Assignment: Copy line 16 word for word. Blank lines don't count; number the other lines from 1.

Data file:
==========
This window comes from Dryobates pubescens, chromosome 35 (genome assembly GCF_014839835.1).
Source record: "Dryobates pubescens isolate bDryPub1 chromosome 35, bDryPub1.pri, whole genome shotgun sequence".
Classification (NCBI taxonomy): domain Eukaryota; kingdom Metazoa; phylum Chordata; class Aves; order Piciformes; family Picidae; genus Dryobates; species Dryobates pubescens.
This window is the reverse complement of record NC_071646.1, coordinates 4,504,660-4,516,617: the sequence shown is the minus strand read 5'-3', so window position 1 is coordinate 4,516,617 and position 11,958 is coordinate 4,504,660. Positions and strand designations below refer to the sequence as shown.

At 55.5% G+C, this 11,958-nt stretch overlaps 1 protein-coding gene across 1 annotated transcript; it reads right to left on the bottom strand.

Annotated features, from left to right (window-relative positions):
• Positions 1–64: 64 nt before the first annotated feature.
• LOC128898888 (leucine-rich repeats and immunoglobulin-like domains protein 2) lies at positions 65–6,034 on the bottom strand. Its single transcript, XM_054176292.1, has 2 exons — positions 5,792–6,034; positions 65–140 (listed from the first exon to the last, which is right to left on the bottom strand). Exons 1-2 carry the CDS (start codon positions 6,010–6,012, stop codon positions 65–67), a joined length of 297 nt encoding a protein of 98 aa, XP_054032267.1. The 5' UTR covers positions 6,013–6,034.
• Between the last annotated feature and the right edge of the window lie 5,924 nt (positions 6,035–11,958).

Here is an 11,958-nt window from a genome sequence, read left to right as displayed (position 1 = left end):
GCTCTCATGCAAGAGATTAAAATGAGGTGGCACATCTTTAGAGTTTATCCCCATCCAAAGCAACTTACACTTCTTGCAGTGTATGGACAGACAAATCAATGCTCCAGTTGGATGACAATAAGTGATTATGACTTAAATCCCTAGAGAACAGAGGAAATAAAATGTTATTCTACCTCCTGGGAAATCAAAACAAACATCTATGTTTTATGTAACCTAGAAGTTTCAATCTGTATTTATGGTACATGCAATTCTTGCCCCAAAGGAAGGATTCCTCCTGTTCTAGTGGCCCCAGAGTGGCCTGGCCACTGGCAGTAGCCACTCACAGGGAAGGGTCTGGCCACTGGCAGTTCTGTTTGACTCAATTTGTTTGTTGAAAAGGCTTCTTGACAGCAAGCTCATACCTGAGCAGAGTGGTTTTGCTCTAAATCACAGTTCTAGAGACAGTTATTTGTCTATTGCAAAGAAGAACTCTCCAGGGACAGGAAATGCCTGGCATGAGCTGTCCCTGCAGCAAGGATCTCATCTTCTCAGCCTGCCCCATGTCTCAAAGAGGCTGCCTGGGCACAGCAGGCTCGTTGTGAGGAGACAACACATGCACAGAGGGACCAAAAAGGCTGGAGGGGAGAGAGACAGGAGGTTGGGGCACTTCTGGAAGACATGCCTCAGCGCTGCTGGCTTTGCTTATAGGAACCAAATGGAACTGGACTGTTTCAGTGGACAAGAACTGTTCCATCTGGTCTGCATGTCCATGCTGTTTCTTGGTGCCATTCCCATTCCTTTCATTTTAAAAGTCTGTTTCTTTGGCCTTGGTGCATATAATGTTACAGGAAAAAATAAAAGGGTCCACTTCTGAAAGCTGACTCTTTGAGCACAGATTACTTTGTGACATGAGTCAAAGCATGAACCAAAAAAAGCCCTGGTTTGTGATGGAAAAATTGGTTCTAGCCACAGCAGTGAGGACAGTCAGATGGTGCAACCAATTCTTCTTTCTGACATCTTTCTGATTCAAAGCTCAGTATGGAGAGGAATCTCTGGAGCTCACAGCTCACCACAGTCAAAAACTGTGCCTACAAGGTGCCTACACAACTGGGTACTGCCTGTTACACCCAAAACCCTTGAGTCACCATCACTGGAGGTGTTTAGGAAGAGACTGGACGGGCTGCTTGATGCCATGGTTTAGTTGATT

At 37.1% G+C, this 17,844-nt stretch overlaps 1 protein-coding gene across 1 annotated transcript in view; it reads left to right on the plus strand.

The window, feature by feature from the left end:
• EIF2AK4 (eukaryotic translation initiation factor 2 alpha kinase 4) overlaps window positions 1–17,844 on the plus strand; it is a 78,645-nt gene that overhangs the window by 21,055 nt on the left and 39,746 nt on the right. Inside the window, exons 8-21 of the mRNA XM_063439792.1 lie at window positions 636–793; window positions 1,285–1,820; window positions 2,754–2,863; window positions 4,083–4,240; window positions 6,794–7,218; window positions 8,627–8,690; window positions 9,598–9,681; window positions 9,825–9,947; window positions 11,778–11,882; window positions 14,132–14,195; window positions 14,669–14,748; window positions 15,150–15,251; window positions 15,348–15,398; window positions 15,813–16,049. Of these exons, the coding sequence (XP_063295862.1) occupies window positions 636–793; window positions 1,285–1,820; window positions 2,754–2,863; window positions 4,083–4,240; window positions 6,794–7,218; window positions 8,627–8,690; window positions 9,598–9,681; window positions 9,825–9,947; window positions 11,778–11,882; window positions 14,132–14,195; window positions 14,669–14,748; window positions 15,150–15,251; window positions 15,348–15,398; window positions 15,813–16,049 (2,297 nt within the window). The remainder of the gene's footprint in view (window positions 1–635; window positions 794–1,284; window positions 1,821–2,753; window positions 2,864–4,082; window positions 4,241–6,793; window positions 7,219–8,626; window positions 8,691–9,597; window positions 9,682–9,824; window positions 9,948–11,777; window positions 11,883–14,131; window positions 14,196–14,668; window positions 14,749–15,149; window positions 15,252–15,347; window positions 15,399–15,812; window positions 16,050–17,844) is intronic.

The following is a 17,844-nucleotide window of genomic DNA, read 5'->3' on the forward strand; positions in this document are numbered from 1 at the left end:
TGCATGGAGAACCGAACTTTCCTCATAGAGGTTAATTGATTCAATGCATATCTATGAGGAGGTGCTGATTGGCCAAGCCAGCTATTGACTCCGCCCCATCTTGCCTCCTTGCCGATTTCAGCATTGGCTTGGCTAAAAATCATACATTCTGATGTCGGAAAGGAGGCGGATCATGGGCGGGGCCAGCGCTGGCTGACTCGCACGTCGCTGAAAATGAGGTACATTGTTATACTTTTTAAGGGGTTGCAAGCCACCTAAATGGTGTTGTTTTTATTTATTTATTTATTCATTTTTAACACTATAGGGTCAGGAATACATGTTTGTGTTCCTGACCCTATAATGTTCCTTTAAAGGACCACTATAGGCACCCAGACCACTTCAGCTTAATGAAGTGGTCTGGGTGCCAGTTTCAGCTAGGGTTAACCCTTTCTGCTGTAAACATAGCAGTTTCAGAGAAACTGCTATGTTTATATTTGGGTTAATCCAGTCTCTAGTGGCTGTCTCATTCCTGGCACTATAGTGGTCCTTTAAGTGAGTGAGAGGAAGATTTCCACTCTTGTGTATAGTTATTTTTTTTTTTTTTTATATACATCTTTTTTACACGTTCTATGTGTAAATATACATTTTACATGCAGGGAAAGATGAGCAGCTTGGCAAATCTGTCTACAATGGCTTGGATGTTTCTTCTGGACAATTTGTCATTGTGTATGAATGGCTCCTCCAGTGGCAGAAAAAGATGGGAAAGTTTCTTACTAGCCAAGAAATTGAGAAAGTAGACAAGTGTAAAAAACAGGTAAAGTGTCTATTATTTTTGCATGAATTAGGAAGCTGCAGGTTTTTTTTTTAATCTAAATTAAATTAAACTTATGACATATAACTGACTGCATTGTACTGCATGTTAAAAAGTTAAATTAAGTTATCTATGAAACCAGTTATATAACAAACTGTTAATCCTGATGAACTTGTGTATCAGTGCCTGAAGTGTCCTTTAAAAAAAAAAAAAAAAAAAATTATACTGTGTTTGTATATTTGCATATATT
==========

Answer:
TGCATGGAGAACCGAACTTTCCTCATAGAGGTTAATTGATTCAATGCATATCTATGAGGAGGTGCTGATTGGCCAAGCCAGCTATTGACTCCGCCCCATCTTGCCTCCTTGCCGATTTCAGCATTGGCTTGGCTAAAAATCATACATTCTGATGTCGGAAAGGAGGCGGATCATGGGCGGGGCCAGCGCTGGCTGACTCGCACGTCGCTGAAAATGAGGTACATTGTTATACTTTTTAAGGGGTTGCAAGCCACCTAAATGGTGTTGTTTTTATTTATTTATTTATTCATTTTTAACACTATAGGGTCAGGAATACATGTTTGTGTTCCTGACCCTATAATGTTCCTTTAAAGGACCACTATAGGCACCCAGACCACTTCAGCTTAATGAAGTGGTCTGGGTGCCAGTTTCAGCTAGGGTTAACCCTTTCTGCTGTAAACATAGCAGTTTCAGAGAAACTGCTATGTTTATATTTGGGTTAATCCAGTCTCTAGTGGCTGTCTCATTCCTGGCACTATAGTGGTCCTTTAAGTGAGTGAGAGGAAGATTTCCACTCTTGTGTATAGTTATTTTTTTTTTTTTTTATATACATCTTTTTTACACGTTCTATGTGTAAATATACATTTTACATGCAGGGAAAGATGAGCAGCTTGGCAAATCTGTCTACAATGGCTTGGATGTTTCTTCTGGACAATTTGTCATTGTGTATGAATGGCTCCTCCAGTGGCAGAAAAAGATGGGAAAGTTTCTTACTAGCCAAGAAATTGAGAAAGTAGACAAGTGTAAAAAACAGGTAAAGTGTCTATTATTTTTGCATGAATTAGGAAGCTGCAGGTTTTTTTTTTAATCTAAATTAAATTAAACTTATGACATATAACTGACTGCATTGTACTGCATGTTAAAAAGTTAAATTAAGTTATCTATGAAACCAGTTATATAACAAACTGTTAATCCTGATGAACTTGTGTATCAGTGCCTGAAGTGTCCTTTAAAAAAAAAAAAAAAAAAAATTATACTGTGTTTGTATATTTGCATATATT